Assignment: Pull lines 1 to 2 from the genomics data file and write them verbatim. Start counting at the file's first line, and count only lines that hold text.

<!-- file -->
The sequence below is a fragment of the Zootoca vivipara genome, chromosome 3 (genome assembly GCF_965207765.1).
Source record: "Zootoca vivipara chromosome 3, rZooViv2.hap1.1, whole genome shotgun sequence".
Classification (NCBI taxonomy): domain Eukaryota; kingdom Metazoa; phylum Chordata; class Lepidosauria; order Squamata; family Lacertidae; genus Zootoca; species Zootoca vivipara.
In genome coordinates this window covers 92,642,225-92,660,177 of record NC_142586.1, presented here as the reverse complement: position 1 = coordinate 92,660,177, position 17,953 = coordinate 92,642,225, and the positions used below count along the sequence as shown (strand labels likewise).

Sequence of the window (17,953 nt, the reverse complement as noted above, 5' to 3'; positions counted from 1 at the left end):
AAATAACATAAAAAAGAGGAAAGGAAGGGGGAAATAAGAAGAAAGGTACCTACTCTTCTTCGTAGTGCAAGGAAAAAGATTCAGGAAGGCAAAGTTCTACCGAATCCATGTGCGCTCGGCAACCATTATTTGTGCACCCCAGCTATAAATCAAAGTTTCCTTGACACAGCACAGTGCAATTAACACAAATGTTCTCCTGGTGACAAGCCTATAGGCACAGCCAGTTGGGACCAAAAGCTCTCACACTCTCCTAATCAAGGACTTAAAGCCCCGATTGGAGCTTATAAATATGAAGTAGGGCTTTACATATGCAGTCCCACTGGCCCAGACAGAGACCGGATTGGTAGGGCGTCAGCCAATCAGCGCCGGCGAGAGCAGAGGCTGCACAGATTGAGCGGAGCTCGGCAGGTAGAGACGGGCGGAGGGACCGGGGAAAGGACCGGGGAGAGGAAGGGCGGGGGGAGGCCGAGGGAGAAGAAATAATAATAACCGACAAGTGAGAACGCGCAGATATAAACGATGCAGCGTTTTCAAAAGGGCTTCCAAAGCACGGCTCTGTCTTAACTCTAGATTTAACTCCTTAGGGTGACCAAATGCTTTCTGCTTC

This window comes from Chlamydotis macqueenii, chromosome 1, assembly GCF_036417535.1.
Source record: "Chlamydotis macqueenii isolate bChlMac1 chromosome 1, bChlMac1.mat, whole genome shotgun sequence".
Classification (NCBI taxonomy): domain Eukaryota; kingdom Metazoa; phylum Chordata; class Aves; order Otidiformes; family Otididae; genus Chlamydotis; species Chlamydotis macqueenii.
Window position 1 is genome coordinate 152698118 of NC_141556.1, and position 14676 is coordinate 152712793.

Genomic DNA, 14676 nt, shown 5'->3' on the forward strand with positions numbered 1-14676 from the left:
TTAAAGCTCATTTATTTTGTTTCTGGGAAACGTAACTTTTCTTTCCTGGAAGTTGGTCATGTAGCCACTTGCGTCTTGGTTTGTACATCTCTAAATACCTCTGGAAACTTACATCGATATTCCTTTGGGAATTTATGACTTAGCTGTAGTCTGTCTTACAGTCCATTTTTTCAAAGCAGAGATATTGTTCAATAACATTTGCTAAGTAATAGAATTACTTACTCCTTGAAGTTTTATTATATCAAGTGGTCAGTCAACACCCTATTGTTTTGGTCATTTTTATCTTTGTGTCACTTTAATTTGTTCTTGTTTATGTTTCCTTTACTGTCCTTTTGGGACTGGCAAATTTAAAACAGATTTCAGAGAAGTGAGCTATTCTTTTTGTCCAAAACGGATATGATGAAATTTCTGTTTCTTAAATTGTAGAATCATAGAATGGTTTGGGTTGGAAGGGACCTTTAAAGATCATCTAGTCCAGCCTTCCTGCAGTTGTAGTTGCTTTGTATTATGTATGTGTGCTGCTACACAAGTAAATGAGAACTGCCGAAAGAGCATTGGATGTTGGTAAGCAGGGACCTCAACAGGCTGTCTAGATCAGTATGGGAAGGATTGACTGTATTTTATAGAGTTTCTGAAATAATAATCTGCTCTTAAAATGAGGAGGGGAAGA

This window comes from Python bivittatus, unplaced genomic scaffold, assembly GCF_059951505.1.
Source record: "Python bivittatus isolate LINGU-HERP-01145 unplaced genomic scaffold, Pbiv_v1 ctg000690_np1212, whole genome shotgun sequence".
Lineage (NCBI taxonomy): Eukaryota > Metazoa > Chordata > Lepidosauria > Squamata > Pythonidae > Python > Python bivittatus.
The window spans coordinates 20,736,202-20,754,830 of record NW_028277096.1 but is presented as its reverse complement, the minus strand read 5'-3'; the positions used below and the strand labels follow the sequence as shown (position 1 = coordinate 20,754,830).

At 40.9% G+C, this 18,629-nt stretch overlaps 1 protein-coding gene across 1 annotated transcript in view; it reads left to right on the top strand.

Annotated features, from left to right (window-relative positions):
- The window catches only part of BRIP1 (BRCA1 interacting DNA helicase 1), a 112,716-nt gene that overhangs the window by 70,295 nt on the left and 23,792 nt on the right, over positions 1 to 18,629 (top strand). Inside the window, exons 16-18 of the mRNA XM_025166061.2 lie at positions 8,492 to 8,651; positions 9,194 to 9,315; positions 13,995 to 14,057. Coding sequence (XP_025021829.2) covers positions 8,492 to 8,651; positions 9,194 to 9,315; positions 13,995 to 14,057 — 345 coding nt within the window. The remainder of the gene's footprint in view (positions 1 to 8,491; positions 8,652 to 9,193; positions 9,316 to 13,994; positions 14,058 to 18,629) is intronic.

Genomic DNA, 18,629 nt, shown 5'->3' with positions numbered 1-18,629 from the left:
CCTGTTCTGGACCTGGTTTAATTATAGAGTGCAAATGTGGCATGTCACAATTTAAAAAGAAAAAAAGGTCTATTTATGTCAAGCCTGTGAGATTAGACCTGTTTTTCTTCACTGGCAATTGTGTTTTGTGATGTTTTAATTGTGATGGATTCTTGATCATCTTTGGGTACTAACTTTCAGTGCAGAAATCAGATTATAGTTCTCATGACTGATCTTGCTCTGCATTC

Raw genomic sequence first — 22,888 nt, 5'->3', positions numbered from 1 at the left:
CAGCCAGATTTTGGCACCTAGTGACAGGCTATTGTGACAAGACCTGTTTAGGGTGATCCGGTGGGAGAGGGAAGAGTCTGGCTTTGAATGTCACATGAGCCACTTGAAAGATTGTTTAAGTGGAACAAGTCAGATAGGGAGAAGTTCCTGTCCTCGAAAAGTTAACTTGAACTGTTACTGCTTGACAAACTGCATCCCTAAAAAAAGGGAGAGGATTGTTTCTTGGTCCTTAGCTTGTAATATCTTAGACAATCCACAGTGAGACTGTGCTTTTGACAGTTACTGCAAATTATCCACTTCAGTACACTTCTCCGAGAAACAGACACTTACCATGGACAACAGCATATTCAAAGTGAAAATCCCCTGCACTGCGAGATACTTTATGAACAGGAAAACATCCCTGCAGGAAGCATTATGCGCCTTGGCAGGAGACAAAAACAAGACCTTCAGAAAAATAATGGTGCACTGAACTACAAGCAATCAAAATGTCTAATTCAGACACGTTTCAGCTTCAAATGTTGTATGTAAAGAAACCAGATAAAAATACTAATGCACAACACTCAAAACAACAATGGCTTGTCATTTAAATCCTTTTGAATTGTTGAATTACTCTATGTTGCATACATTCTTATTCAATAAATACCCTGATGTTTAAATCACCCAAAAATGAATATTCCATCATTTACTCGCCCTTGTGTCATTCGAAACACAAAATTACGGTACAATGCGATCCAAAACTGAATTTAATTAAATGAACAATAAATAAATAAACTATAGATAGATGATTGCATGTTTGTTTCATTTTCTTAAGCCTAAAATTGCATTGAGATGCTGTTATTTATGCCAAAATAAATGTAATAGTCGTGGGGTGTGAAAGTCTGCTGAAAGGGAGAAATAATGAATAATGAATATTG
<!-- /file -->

The sequence below is a fragment of the Zootoca vivipara genome, chromosome 3 (genome assembly GCF_965207765.1).
Source record: "Zootoca vivipara chromosome 3, rZooViv2.hap1.1, whole genome shotgun sequence".